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Swine flu Brit flown to Sweden for care

AFP/The Local · 24 Jul 2009, 11:18

Published: 24 Jul 2009 11:18 GMT+02:00

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The 26-year-old woman, a native of Scotland, needed treatment that involves pumping the patient's blood through a machine which artificially adds oxygen.

There are five specialist beds in Britain for the technique, known as extracorporeal membrane oxygenation (ECMO), at a hospital in Leicester, central England, but they are currently all taken, so officials decided to fly the woman to Stockholm instead.

She is now receiving treatment at Karolinska University Hospital in Solna, north of the Swedish capital.

"Once an ECMO bed was identified in Sweden, our intensive care specialists worked closely with our Swedish colleagues to make sure the patient was stable before being transferred," said Robert Masterton, executive director of her local National Health Service board in Ayrshire and Arran, western Scotland.

Officials said Thursday that there were around 100,000 new cases of swine flu in England last week as a new website and telephone service was launched to help people identify symptoms and receive drugs.

The government reported "unprecedented demand" for the site, which received around 2,600 hits per second or 9.3 million an hour on its first day Thursday, and was briefly overloaded.

Some 30 deaths have been linked to swine flu in Britain, which has been hit harder than any other European country by the A(H1N1) virus.

Story continues below…

Scotland's Health Secretary Nicola Sturgeon told the BBC: "She's now getting treatment that gives her the best possible chance of survival."

AFP/The Local (news@thelocal.se)

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Your comments about this article

11:57 July 24, 2009 by skane refugee
Scotland's Health Secretary Nicola Sturgeon told the BBC: "She's now getting treatment that gives her the best possible chance of survival."

Have they missed all the recent stories about botched Swedish healthcare?!? ;o)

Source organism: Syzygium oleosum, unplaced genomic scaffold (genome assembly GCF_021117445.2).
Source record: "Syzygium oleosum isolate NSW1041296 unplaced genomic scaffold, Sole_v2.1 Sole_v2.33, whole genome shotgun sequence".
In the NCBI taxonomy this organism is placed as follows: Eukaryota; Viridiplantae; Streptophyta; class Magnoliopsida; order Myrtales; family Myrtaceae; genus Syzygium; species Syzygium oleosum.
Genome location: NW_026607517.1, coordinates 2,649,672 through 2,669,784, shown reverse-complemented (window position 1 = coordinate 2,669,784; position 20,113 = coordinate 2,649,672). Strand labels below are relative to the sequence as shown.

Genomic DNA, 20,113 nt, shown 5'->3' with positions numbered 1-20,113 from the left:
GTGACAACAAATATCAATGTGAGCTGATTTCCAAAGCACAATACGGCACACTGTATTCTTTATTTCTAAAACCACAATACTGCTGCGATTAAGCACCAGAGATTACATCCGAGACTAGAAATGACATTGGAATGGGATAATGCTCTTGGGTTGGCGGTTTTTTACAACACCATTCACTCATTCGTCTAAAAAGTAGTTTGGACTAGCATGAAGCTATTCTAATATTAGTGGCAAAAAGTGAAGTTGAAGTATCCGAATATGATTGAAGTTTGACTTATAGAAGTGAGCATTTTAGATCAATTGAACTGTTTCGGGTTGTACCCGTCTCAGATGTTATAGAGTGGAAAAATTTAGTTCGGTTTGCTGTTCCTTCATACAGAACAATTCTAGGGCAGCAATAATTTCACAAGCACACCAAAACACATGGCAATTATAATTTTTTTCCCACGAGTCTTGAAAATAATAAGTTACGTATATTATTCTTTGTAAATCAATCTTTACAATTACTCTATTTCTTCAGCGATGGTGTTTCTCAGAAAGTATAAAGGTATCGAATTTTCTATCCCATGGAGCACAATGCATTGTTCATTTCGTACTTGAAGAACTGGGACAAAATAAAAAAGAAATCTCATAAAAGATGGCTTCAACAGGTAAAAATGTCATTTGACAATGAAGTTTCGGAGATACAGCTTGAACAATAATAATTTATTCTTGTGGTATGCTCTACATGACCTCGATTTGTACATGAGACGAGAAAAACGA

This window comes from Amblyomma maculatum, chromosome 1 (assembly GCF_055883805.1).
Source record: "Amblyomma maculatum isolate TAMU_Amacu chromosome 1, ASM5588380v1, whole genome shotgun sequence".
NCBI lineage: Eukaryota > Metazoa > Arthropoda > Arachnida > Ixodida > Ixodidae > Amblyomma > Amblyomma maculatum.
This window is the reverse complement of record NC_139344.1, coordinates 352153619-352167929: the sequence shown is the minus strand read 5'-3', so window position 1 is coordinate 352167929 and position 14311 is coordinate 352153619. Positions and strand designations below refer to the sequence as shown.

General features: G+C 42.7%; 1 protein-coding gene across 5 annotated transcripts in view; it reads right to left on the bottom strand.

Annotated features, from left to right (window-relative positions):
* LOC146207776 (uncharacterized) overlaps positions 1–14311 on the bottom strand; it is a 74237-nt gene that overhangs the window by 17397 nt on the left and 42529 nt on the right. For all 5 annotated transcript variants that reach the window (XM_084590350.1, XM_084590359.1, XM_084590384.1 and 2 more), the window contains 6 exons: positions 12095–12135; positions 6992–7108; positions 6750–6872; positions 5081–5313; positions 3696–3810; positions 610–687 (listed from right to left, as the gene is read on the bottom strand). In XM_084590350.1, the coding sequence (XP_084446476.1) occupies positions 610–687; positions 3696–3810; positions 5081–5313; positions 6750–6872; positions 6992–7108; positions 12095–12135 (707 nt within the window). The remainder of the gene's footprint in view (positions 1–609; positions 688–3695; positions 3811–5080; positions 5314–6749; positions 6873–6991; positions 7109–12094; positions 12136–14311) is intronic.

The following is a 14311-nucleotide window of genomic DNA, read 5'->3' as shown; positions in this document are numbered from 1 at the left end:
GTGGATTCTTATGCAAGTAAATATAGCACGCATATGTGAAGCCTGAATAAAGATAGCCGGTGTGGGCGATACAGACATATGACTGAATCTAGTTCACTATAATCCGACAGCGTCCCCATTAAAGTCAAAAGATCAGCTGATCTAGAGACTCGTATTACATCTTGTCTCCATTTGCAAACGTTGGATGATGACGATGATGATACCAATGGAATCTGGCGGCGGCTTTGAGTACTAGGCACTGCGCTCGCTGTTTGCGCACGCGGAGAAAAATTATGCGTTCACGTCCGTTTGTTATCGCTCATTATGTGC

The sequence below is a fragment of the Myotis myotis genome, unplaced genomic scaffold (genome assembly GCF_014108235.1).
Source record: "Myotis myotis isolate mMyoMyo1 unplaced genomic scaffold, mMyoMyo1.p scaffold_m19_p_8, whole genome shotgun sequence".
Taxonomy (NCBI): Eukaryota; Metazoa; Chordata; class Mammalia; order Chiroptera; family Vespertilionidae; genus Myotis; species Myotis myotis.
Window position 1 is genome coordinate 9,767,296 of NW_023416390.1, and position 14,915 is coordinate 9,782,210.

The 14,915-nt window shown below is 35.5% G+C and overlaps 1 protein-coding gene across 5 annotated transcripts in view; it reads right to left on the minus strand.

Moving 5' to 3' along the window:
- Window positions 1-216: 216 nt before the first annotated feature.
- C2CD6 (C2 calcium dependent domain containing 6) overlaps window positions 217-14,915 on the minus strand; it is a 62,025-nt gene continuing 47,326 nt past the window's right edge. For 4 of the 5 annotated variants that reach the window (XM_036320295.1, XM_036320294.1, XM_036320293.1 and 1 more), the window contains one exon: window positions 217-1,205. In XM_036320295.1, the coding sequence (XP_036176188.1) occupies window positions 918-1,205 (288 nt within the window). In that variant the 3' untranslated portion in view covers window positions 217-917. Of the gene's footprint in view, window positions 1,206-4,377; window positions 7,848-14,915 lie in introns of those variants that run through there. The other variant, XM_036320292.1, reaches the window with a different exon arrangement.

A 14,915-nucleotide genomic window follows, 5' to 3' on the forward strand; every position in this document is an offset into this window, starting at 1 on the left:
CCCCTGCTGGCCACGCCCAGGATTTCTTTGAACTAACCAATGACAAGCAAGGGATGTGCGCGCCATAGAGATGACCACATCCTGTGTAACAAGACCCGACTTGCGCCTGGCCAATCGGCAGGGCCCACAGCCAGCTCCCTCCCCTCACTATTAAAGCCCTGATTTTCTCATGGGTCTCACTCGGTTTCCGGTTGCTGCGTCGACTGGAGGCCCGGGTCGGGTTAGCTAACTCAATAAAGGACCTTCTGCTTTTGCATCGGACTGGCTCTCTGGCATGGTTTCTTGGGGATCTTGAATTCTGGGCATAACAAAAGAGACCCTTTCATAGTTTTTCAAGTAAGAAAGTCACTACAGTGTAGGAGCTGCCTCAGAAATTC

12:56 July 24, 2009 by Nemesis
As someone who has been in hospital in Ireland, UK and Sweden, I will take the Swedish healthcare anyday.

Swedish healthcare has its problems, but on average it is significantly better than the UK and Ireland.
13:14 July 24, 2009 by Puffin
Hope that both she and her unborn baby recover from this
14:58 July 24, 2009 by si
I dunno, I'd pick UK healthcare - trying to see a doctor in sweden is a bit like trying to get through security without a backstage pass...
02:23 July 25, 2009 by xykat
I had swine flu after visiting relatives in America.

The Swedish health care system really did nothing to help me. They did not even give me medicine for it. They gave my Swedish boyfriend medicine but not me. I also had a touch of pnemonia along with it and they did nothing to treat that. Luckily with rest I survived it.

They did even catch the fact that I had pnemonia along with my swine flu. It took Danderyd and Karolinska 3-4 days to even tell me if I had it.

If I were that woman I would rather take my chances with the British health care system.
02:31 July 25, 2009 by Puffin
If she had stayed in the UK system - both she and the baby would be dead - all of the UKs artificial lung machines where blood is oxygenated outside of the body are in use - this was the reason she was moved to Karolinska

For most people the Swine flu is like the ordinary fllu - it's only those with health problems that benefit from tamiflu treatment - doling out these drugs like sweets to the "worried well"- as the UK is doing by using telephone diagnosis by admin staff - is increasing the risk that a drug resistant strain will develop
22:21 July 25, 2009 by xykat
I do not go to the doctor reqylarly but I do tend to get flu's pretty badly. I knew I was sick because I felt bad on the plane when I was on on my way back. My complaint against Danderyd and Karolinska was that they took so long to diagnos what I had, and they did not treat my pnemonia. I sounded like an 90 year old woman with breathing problems. Lucily it didn't get worse and even at the age of 41 I still had a strong body to fight it off. Also about 7 years ago Danderyd Sjukhus reset my broken wrist incorrectly. They never used a cast. A doctor in Umea said I would have to rebreak my wrist to straighten it out.

I haven't started formally complaining about these instances but now I will start to. I think Swedish doctors and medical staff.should be punished in some way if they make serious mistakes that will effect people for the rest of their lives. One of my wrists is slightly deformed because of the fact that they never gave me a cast when I broke it.
23:18 July 25, 2009 by Puffin
If you want to make a claim about healthcare staff then this is the address:

Hälso- och sjukvårdens ansvarsnämnd (HSAN)

Box 3539 103 69 Stockholm

Besöksadress: Teknologgatan 8 C, Stockholm

Expeditionstid: 9-12, 13-15

Tel:08-508 861 00

Fax: 08-508 861 90

E-post: hsan@hsan.se

If you think that you might be entitled to compensation as a result of incorrect treatment then all residents of sweden are covered by no fault patient insurance

15:15 July 26, 2009 by xykat
Thanks for the info...

I don't care to have compensation but it would be nice to get a little justice or at least my wrist fixed. Luckily its not on my primary hand.
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